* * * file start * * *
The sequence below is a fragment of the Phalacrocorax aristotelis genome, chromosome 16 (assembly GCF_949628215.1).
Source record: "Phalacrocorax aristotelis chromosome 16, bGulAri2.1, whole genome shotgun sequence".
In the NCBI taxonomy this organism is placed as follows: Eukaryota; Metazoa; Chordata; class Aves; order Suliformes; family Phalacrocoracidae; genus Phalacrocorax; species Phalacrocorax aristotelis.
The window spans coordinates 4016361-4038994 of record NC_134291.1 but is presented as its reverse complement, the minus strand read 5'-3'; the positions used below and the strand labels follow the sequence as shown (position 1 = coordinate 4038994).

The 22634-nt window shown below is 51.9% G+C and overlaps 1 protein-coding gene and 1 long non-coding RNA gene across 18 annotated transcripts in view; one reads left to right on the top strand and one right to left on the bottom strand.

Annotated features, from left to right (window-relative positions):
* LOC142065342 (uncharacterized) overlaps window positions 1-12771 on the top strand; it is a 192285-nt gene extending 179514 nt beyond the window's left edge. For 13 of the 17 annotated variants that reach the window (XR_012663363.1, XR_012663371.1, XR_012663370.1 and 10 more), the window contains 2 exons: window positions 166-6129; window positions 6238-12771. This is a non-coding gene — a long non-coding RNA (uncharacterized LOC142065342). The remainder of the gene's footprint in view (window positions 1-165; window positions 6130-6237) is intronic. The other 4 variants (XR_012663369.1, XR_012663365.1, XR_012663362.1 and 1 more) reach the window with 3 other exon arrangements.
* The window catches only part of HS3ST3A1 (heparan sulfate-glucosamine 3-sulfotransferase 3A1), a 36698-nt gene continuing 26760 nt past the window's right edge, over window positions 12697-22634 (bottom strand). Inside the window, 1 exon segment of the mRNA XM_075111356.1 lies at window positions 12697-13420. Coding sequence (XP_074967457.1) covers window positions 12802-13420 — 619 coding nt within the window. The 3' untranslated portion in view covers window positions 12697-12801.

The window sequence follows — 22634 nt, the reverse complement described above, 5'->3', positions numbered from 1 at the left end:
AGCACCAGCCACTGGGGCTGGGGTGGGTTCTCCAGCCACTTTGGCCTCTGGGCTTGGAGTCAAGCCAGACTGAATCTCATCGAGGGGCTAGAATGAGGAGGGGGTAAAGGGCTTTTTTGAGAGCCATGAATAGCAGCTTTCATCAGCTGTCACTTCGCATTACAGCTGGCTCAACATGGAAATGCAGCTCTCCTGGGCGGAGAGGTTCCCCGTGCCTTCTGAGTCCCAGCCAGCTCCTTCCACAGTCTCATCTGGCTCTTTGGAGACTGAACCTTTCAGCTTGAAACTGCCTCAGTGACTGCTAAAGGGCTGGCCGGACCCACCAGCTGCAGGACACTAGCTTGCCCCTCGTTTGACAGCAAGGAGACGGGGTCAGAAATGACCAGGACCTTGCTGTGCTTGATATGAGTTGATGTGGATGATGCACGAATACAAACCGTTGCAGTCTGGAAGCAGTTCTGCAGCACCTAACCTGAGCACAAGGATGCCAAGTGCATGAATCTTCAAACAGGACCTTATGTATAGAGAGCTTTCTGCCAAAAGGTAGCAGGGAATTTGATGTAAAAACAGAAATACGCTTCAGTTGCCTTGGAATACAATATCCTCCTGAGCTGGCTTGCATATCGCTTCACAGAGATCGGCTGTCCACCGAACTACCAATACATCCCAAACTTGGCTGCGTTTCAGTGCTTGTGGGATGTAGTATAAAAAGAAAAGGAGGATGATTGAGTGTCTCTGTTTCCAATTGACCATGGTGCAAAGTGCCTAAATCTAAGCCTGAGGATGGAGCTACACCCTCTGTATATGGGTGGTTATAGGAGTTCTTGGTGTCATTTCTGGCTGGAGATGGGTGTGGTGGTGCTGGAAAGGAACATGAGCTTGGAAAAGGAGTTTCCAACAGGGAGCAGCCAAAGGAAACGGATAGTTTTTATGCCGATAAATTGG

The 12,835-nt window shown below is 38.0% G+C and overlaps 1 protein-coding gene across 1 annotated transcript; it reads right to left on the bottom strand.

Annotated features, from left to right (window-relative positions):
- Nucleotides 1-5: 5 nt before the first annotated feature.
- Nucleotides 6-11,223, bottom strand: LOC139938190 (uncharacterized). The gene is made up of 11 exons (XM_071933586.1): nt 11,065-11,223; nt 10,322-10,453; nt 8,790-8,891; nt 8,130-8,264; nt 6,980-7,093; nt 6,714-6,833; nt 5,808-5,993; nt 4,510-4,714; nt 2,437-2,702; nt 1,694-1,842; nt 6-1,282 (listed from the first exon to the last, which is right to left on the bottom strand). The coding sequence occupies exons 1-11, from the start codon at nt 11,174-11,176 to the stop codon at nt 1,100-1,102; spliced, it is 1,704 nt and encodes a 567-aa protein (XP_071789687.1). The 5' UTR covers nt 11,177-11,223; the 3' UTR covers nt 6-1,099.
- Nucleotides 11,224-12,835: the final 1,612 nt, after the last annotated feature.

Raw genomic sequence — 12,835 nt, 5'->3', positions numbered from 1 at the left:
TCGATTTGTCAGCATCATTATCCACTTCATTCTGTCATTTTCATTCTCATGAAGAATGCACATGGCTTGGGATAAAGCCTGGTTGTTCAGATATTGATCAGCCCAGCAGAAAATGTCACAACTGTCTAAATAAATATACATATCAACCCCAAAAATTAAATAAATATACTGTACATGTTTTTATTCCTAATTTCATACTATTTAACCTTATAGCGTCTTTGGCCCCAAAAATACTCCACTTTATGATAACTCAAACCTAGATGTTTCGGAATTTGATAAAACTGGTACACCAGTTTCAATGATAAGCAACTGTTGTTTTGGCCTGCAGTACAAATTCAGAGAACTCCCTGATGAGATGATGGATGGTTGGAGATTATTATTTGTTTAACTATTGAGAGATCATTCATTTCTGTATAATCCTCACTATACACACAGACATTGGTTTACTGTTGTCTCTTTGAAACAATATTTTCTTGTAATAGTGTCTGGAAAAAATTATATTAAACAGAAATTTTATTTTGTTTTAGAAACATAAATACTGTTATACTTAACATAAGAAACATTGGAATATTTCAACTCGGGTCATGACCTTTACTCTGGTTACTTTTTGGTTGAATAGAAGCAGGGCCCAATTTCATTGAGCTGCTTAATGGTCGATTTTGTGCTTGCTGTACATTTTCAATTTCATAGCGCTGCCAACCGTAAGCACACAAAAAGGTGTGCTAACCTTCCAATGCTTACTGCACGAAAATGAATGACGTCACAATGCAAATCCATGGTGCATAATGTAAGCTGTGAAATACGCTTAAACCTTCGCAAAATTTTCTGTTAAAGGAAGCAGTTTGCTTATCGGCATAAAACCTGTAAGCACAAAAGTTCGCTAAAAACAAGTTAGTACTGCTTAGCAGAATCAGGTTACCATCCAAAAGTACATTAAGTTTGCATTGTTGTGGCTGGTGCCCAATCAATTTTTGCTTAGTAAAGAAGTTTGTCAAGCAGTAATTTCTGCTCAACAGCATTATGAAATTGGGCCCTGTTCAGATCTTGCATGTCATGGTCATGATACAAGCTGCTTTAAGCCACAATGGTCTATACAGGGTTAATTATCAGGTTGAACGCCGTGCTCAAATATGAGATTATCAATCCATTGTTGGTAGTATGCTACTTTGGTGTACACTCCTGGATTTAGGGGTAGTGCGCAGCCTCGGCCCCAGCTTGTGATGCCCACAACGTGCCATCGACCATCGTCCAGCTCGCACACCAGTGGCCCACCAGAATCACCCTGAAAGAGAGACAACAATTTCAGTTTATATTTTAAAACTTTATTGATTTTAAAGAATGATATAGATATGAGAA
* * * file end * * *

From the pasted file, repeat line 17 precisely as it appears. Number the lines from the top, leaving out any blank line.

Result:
TCGATTTGTCAGCATCATTATCCACTTCATTCTGTCATTTTCATTCTCATGAAGAATGCACATGGCTTGGGATAAAGCCTGGTTGTTCAGATATTGATCAGCCCAGCAGAAAATGTCACAACTGTCTAAATAAATATACATATCAACCCCAAAAATTAAATAAATATACTGTACATGTTTTTATTCCTAATTTCATACTATTTAACCTTATAGCGTCTTTGGCCCCAAAAATACTCCACTTTATGATAACTCAAACCTAGATGTTTCGGAATTTGATAAAACTGGTACACCAGTTTCAATGATAAGCAACTGTTGTTTTGGCCTGCAGTACAAATTCAGAGAACTCCCTGATGAGATGATGGATGGTTGGAGATTATTATTTGTTTAACTATTGAGAGATCATTCATTTCTGTATAATCCTCACTATACACACAGACATTGGTTTACTGTTGTCTCTTTGAAACAATATTTTCTTGTAATAGTGTCTGGAAAAAATTATATTAAACAGAAATTTTATTTTGTTTTAGAAACATAAATACTGTTATACTTAACATAAGAAACATTGGAATATTTCAACTCGGGTCATGACCTTTACTCTGGTTACTTTTTGGTTGAATAGAAGCAGGGCCCAATTTCATTGAGCTGCTTAATGGTCGATTTTGTGCTTGCTGTACATTTTCAATTTCATAGCGCTGCCAACCGTAAGCACACAAAAAGGTGTGCTAACCTTCCAATGCTTACTGCACGAAAATGAATGACGTCACAATGCAAATCCATGGTGCATAATGTAAGCTGTGAAATACGCTTAAACCTTCGCAAAATTTTCTGTTAAAGGAAGCAGTTTGCTTATCGGCATAAAACCTGTAAGCACAAAAGTTCGCTAAAAACAAGTTAGTACTGCTTAGCAGAATCAGGTTACCATCCAAAAGTACATTAAGTTTGCATTGTTGTGGCTGGTGCCCAATCAATTTTTGCTTAGTAAAGAAGTTTGTCAAGCAGTAATTTCTGCTCAACAGCATTATGAAATTGGGCCCTGTTCAGATCTTGCATGTCATGGTCATGATACAAGCTGCTTTAAGCCACAATGGTCTATACAGGGTTAATTATCAGGTTGAACGCCGTGCTCAAATATGAGATTATCAATCCATTGTTGGTAGTATGCTACTTTGGTGTACACTCCTGGATTTAGGGGTAGTGCGCAGCCTCGGCCCCAGCTTGTGATGCCCACAACGTGCCATCGACCATCGTCCAGCTCGCACACCAGTGGCCCACCAGAATCACCCTGAAAGAGAGACAACAATTTCAGTTTATATTTTAAAACTTTATTGATTTTAAAGAATGATATAGATATGAGAA